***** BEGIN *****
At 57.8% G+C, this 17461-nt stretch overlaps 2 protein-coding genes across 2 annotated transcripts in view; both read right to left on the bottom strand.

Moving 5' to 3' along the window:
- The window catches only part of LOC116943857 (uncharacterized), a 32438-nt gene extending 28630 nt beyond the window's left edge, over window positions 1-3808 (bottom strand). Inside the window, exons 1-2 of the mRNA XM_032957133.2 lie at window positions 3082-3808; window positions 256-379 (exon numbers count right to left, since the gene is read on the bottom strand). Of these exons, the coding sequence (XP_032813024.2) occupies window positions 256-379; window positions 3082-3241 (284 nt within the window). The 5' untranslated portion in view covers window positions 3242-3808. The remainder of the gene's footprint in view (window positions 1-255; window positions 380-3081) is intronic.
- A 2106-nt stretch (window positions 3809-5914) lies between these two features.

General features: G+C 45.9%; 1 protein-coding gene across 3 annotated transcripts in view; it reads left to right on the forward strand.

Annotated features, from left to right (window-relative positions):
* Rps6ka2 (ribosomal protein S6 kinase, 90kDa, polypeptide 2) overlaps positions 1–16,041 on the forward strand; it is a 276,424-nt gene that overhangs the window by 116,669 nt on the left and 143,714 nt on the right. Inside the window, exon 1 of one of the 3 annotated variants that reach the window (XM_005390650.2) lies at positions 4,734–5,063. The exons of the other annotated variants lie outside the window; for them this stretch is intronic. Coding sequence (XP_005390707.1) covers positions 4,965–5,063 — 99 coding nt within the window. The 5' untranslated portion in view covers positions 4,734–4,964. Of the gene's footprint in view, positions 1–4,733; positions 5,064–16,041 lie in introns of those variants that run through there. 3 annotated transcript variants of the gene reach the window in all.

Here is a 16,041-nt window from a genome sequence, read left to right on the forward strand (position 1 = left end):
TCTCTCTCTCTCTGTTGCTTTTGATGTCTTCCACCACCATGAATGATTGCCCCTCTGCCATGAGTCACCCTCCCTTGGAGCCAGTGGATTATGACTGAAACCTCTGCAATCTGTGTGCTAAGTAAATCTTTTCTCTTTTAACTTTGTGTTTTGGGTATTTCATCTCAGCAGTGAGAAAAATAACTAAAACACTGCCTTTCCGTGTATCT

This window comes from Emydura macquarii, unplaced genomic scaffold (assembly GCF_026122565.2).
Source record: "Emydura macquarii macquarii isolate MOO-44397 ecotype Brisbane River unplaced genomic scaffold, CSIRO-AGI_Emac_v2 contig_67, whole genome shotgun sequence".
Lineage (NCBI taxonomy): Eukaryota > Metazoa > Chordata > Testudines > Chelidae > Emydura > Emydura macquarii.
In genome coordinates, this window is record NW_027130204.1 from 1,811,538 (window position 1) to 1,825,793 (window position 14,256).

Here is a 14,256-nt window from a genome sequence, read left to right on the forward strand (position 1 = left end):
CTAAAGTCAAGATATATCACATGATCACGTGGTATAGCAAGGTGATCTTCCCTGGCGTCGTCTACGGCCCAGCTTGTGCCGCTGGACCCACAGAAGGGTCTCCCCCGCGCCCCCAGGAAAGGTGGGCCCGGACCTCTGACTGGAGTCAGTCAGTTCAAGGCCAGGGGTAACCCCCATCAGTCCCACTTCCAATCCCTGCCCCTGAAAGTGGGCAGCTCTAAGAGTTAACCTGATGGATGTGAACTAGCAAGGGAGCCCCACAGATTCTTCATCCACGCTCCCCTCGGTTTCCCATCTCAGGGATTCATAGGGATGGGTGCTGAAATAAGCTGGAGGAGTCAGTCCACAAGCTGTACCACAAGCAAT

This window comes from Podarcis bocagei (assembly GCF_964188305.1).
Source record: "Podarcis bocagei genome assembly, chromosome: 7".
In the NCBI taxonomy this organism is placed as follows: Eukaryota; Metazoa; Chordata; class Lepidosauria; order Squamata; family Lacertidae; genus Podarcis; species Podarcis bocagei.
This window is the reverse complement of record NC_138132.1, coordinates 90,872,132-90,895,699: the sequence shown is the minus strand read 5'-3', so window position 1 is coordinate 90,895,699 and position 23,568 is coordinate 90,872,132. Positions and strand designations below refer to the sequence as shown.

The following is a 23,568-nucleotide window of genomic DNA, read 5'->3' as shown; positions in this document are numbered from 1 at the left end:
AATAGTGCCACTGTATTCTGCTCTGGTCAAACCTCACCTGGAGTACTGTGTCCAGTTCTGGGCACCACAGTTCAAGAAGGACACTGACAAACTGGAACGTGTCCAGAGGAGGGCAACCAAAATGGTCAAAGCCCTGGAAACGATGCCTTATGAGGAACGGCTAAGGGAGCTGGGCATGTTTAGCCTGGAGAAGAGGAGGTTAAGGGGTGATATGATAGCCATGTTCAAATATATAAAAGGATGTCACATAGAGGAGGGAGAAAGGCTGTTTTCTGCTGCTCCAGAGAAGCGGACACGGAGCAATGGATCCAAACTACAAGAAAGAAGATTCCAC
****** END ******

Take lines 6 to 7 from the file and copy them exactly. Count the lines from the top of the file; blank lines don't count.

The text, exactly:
Annotated features, from left to right (window-relative positions):
* Rps6ka2 (ribosomal protein S6 kinase, 90kDa, polypeptide 2) overlaps positions 1–16,041 on the forward strand; it is a 276,424-nt gene that overhangs the window by 116,669 nt on the left and 143,714 nt on the right. Inside the window, exon 1 of one of the 3 annotated variants that reach the window (XM_005390650.2) lies at positions 4,734–5,063. The exons of the other annotated variants lie outside the window; for them this stretch is intronic. Coding sequence (XP_005390707.1) covers positions 4,965–5,063 — 99 coding nt within the window. The 5' untranslated portion in view covers positions 4,734–4,964. Of the gene's footprint in view, positions 1–4,733; positions 5,064–16,041 lie in introns of those variants that run through there. 3 annotated transcript variants of the gene reach the window in all.